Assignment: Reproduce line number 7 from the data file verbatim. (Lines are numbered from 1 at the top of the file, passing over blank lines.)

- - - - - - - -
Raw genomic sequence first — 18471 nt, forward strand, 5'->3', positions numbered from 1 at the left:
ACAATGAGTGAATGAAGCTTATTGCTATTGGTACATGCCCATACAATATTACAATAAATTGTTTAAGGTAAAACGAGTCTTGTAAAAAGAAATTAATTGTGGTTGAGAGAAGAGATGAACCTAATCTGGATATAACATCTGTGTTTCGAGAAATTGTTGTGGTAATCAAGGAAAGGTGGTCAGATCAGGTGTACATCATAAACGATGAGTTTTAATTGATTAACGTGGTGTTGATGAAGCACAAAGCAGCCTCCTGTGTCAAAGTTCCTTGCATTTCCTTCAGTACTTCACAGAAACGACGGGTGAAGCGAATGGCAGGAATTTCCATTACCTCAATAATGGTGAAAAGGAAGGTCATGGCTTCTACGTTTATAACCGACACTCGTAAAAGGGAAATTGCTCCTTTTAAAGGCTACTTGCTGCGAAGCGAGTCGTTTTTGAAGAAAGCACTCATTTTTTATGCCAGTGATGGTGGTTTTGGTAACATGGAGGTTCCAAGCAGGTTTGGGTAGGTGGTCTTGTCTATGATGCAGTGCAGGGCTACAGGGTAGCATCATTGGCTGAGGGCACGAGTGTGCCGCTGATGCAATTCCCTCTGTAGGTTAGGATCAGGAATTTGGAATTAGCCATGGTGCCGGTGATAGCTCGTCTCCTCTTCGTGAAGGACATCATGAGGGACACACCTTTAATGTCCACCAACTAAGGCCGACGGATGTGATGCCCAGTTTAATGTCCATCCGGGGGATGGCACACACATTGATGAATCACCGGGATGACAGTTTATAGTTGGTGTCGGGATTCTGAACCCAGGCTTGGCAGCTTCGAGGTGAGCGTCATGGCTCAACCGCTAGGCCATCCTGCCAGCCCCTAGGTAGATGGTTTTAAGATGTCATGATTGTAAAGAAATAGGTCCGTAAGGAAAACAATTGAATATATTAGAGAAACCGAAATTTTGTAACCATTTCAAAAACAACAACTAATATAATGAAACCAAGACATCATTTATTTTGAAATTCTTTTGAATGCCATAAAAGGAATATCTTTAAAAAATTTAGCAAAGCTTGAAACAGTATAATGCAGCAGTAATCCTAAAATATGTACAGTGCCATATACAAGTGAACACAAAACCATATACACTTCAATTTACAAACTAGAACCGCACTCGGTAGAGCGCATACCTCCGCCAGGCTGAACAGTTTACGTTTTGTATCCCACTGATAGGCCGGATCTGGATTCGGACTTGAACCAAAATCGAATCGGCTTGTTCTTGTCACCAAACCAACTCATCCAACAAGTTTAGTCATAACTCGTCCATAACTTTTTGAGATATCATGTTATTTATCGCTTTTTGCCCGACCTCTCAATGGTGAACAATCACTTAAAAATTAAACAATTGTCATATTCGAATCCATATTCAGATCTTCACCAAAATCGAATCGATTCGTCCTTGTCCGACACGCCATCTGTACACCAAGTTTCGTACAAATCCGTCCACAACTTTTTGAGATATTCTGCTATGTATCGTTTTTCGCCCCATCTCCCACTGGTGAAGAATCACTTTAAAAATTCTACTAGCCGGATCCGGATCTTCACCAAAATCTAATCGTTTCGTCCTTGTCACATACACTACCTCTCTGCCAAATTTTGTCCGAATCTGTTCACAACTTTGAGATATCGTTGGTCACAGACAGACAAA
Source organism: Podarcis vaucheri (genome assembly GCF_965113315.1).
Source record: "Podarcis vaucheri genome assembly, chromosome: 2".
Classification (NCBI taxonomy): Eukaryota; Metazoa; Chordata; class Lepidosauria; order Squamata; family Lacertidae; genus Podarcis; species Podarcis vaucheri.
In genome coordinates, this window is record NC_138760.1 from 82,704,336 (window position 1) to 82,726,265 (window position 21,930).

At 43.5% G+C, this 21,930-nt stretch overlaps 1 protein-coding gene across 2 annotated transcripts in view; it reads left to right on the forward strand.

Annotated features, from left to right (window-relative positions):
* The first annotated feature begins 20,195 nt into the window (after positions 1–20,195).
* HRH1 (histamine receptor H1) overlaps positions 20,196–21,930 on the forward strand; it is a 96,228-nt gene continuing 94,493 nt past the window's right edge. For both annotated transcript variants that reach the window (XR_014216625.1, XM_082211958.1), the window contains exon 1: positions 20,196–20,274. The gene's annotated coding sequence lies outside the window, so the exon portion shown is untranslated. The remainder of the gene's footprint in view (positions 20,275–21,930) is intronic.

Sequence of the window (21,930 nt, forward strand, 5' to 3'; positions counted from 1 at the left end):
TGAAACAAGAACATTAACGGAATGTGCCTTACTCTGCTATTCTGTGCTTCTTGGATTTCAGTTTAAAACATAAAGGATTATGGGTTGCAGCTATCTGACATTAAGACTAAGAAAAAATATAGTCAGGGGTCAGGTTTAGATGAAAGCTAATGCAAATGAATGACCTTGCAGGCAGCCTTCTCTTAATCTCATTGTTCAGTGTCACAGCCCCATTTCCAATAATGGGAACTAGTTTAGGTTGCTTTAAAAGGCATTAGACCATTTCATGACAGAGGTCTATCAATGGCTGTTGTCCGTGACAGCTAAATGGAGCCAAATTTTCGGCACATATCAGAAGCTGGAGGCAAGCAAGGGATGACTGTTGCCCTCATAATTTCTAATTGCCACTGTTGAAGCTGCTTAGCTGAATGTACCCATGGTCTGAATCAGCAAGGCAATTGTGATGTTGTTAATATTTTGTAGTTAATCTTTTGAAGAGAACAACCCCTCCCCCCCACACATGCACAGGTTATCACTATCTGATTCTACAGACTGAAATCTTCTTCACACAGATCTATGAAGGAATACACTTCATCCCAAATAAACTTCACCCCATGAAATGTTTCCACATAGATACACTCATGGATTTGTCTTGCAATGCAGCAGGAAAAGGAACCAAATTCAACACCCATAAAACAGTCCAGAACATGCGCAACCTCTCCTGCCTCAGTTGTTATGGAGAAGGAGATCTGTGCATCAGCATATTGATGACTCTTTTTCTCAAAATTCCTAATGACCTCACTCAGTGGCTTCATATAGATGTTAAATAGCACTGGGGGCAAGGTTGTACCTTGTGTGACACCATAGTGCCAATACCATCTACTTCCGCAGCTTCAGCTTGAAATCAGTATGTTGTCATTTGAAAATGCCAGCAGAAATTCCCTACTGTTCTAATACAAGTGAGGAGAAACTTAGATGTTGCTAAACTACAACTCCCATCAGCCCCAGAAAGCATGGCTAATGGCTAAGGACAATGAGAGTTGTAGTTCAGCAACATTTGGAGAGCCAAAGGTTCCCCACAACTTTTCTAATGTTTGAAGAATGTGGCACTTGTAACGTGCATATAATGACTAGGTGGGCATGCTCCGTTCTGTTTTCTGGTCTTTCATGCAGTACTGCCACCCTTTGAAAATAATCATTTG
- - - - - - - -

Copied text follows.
At 43.5% G+C, this 21,930-nt stretch overlaps 1 protein-coding gene across 2 annotated transcripts in view; it reads left to right on the forward strand.